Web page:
The suspension also had to be planned out to go along with the slammed look. The rear suspension setup consists of a four-link built in-house that rides on Air Lift Performance airbags. Hanging from the 14-bolt axle sits disc brakes, housed inside dual 24.5-inch Accuride Sterling big truck wheels, wrapped in Toyo Tires low-profile rubber. Cale also designed the rear of the truck to accept a 12-gallon fuel cell. Up front, Air Lift bags combine with Belltech 2-inch drop spindles for that in the dirt look Cale wanted.
Underhood, you’d expect to see a powerplant from a diesel-powered heavy-duty pick up to go along with the big truck theme. But Cale, being the visionary that he is, decided to blow people’s minds. Instead, he chose to drop in a turbocharged 2006 LQ4 6.0-liter sourced from a Chevy truck. Peter Harrell of Harrell Engine & Dyno in Mooresville prepared the block for its forged rotating assembly. Peter also worked his magic on a pair of LS3 aluminum heads. Cale’s friend Jared Gall completed the final inspection and assembly before the engine received a Buick-green paint job. He also crafted some Oldsmobile covers to sit atop the factory LS valve covers for that added appearance improvement—and to give onlookers a puzzle to solve.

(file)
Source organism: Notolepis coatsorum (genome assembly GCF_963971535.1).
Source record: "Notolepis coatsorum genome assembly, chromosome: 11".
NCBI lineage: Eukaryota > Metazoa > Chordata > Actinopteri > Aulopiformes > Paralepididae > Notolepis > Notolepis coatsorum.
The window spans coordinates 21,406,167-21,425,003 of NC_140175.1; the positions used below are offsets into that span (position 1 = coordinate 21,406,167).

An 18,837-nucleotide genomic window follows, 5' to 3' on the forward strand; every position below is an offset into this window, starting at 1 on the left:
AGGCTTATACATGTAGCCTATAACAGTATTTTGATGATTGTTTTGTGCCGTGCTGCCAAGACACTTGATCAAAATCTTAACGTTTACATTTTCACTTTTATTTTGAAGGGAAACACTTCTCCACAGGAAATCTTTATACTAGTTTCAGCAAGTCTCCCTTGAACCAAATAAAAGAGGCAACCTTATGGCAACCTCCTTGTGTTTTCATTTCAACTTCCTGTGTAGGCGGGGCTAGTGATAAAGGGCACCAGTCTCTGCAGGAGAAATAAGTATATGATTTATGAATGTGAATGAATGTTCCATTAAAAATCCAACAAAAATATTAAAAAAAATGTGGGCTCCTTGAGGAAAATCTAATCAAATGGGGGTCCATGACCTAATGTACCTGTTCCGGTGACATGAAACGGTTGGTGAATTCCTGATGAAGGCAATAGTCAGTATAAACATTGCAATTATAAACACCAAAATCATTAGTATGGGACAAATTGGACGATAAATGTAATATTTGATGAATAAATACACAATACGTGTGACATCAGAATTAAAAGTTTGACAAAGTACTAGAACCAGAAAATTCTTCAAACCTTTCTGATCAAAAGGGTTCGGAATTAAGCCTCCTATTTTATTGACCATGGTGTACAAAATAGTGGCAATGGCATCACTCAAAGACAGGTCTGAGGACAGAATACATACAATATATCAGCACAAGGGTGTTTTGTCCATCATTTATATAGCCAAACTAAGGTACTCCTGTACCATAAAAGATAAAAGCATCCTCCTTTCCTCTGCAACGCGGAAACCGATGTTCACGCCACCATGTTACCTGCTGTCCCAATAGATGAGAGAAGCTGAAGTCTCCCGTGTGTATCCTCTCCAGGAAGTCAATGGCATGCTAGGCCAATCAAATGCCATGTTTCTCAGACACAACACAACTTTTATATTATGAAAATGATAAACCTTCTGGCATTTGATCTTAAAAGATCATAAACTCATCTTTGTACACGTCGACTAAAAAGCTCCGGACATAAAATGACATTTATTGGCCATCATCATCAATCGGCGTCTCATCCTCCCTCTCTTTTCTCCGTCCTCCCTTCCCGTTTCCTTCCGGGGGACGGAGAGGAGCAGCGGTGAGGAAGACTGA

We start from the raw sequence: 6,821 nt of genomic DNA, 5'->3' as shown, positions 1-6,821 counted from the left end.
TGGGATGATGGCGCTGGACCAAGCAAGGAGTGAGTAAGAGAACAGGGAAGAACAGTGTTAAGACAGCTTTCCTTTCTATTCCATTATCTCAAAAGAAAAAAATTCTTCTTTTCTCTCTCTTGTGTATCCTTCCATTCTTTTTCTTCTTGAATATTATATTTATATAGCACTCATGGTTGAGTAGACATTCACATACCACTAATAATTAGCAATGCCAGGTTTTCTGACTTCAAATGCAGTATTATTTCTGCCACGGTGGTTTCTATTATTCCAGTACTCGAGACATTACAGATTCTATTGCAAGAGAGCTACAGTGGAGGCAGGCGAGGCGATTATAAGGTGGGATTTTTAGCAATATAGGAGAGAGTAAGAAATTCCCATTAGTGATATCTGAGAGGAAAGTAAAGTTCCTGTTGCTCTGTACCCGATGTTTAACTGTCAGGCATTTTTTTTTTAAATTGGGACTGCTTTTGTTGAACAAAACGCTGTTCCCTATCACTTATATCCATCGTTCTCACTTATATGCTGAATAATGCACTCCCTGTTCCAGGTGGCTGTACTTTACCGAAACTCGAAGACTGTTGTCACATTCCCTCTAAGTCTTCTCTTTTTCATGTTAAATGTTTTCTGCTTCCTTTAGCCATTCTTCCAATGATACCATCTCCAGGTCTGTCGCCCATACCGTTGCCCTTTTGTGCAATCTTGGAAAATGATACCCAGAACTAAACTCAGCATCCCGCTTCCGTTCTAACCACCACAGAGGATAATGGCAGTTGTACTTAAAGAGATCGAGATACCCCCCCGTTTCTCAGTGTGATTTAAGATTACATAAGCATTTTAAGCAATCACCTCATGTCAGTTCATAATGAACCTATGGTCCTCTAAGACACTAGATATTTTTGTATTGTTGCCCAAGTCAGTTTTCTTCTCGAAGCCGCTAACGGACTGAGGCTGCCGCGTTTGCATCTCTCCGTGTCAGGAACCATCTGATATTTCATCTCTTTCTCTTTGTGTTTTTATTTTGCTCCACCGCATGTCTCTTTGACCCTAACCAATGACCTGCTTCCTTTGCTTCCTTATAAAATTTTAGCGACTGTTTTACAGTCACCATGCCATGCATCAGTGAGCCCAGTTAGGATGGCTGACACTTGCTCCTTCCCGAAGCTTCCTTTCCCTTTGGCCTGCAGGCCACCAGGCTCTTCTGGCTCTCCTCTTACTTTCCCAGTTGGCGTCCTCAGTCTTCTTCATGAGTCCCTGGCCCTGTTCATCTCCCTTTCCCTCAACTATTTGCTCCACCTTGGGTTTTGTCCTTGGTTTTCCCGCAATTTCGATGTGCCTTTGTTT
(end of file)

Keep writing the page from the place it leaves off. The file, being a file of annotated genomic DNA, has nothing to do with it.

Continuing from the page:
The custom turbo kit, built around a BorgWarner S475 snail, was built in-house before by Eric Yost of Customs By Bigun completed the cooling system and intercooler set up. With 14 pounds of boost on tap, the Diamond T puts down an impressive 605 wheel horsepower and 578 lb-ft of torque to go with it, which is more than enough for cruising duties and turning heads at shows. A GM 4L80E transmission was selected for its durability; Cale and Ryan built it themselves using a billet kit from Jake’s Performance.